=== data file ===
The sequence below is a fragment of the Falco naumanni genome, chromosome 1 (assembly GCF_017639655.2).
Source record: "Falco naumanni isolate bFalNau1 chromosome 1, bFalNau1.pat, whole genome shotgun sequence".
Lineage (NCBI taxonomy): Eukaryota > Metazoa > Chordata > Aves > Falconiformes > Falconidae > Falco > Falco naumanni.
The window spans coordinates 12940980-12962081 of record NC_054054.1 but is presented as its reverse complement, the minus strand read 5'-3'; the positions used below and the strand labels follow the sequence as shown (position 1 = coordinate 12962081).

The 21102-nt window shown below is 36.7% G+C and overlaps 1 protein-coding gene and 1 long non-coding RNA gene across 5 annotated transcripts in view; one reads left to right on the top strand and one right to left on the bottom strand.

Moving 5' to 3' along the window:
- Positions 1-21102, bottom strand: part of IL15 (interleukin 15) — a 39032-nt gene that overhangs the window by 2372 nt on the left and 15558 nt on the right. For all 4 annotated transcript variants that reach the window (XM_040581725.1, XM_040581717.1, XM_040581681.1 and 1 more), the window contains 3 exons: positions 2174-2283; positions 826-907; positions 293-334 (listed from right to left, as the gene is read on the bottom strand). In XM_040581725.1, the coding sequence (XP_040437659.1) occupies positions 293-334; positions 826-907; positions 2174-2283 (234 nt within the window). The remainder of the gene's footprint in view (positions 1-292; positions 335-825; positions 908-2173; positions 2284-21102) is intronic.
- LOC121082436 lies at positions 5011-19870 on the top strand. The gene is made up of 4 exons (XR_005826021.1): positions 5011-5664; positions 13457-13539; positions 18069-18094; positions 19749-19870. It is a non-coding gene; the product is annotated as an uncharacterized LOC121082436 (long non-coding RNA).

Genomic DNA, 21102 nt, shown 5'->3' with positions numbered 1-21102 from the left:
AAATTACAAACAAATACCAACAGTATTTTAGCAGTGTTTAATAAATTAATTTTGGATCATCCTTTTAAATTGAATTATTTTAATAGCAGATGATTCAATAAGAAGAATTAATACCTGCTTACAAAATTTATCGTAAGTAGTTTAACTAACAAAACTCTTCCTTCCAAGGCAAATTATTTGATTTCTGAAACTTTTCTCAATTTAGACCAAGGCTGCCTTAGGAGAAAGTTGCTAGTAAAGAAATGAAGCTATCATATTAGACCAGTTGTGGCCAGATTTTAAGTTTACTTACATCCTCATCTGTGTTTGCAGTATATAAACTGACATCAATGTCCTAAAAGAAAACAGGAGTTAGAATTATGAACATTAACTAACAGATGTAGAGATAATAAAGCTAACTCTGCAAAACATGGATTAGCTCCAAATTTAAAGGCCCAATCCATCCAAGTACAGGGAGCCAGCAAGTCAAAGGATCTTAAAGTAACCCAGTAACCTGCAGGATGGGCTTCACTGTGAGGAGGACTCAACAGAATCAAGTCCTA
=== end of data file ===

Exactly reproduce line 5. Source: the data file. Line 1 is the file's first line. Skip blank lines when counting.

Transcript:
The 21102-nt window shown below is 36.7% G+C and overlaps 1 protein-coding gene and 1 long non-coding RNA gene across 5 annotated transcripts in view; one reads left to right on the top strand and one right to left on the bottom strand.